A numbing 20-inning game in which you outlast the Cardinals should determine something other than you’re not going out for a while. A soaking 6-inning game when you sneak away with 1-0 decision should determine something other than your lack of dryness. Dingers dinged in the ninth inning or later by power-packing catchers go here, as do six-run eighth-inning rallies that are put to undeniably good use. But this isn’t all rousing comebacks and tests of endurance. On the first Friday night of the season, the Mets beat the Nationals, 8-2. That’s here, both because it was 2-2 in the seventh and because Mike Pelfrey seemed on the verge of melting down early yet didn’t (and hasn’t he gone a long way toward determining wins thus far?). The 4-0 victory the Mets posted somewhat handily over the Cubs on April 20 looks fairly routine on the surface, but it required Jose Reyes finding his legs (first triple since returning from the DL) and Fernando Tatis finding his pinch-hitting stroke (two-run, eighth-inning homer) — it also turned out to be the beginning of a beautiful homestand, though we couldn’t have known then. When Raul Valdes throws five relief innings once John Maine is pulled after one batter…when K-Rod fans A-Rod to end it…when a 3-0 lead is gripped tightly enough to become the finale in a Goose Egg Sweep…those are wins that seem to be determining the Mets’ season.

You’re down 6-1, you’re in the process of making it 6-all, yet somewhere in there Fernando Tatis doesn’t score on a passed ball that doesn’t pass very far…discouraging sign en route to a 7-6 loss. Willie Harris dives and robs you of your dignity as well as a walkoff win…also not a good omen in a 4-3 defeat. Names like Chris Ianetta, Laynce Nix, Orlando Cabrera and Adrian Gonzalez take on nasty connotations with last at-bat swings for the fences…you get the idea. These games are the daggers in your schedule, though they stab at you from different angles. Oliver Perez might pitch a very good game only to have Felipe Lopez hit a grand slam off Raul Valdes; you might withstand Tim Lincecum and a whipping wind but you can’t overcome Oliver Perez’s seven walks in fewer than four innings; David Wright might strand a tying run in the top of the ninth and throw away the winning run in the bottom of the ninth; Yovani Gallardo might last just a little longer than Johan Santana. Everybody from Adam Wainwright (complete game win despite trailing 3-0 the night after his team lost in 20 innings) to Roger Bernadina (2 home runs and a Harrisesque catch) to Fernando Nieve (walkoff wild pitch) is culpable in losses that seem to be determining in the Mets’ season.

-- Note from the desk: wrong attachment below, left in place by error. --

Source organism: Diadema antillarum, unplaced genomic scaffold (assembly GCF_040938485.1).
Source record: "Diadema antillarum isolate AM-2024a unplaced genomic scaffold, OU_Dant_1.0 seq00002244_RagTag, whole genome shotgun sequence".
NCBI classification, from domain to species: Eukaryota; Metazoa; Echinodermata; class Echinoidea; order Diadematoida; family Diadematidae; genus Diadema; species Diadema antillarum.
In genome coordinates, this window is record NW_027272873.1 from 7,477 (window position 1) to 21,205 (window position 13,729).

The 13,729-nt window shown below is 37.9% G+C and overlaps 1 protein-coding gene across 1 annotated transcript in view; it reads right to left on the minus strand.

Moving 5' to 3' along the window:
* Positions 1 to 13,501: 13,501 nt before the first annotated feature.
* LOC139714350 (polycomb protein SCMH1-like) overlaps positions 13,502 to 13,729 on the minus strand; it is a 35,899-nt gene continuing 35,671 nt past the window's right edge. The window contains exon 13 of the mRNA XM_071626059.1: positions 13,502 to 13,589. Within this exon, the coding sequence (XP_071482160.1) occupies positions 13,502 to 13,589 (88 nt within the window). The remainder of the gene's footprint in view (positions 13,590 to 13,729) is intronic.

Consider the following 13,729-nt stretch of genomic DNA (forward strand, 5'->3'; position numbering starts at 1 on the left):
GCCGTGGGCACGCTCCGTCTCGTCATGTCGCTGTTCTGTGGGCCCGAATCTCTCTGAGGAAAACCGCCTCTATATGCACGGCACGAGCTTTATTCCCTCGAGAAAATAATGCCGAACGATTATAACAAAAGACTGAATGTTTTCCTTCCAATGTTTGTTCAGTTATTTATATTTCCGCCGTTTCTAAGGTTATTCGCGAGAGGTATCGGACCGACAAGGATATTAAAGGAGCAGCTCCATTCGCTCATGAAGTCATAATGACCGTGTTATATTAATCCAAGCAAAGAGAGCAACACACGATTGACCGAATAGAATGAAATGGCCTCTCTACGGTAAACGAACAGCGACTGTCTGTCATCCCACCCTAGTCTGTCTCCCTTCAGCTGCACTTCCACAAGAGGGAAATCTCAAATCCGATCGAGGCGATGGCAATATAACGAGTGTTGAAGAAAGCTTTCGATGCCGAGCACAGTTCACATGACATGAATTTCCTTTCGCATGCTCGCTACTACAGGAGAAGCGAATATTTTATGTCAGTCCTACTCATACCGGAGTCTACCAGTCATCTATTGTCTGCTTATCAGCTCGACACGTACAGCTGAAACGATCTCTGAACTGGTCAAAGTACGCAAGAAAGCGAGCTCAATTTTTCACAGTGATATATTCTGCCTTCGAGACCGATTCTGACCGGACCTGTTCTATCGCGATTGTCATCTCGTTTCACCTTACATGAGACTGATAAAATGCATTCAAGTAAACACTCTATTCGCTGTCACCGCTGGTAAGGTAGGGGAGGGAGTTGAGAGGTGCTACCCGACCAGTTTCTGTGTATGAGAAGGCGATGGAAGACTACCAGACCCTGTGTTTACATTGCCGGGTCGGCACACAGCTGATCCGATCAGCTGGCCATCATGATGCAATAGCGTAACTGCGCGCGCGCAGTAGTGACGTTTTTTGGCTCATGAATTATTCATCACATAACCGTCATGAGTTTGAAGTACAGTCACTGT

There’s admittedly a good bit of touch and feel to all this. Maybe it was folly to think the Mets could beat Adam Wainwright with John Maine on April 18, but we did lead 3-0 in the fifth, and it was tied 3-3 in the eighth. Maybe it’s not giving Big Pelf big enough credit to think he wasn’t going to beat Washington on April 9, but at the time, we couldn’t be sure he wasn’t last year’s model. Maybe we shouldn’t have doubted the Mets’ ability to fend off the Yankees when they led their Sunday night clash 6-1 and held on 6-4. Maybe the Mets losing by two to the Marlins on May 15 implies strongly it wasn’t fait accompli that they’d lose just because Maine walked the first four Fish he saw…but your gut knew it was (as did your heart).

And maybe the second third of the season will show us this all smoothes out, that there will be fewer nailbiters and heartbreakers and more clear-cut results. Maybe after 108 games, we’ll see a ratio that hews closer to the mythical one-third formula. I’ll continue to keep track and let you know in a couple of months, but I am fairly confident that I’ve discovered a new bromide:

“In the course of a season, a baseball team is going to win a third of its games no matter what it does and lose a third of its games no matter what it does — it’s the other third of its games that determines the success of that baseball team’s season” is hogwash baseball people came up with to absolve themselves of responsibility when their baseball team loses lousily.


The next third of this season promises one brand new benefit, courtesy of a great new blog called Hope is the Best of Things, authored by former ace ESPN researcher Mark Kelly. The Shawshank reference alone should be enough to draw you in, but be sure to stay for the sports.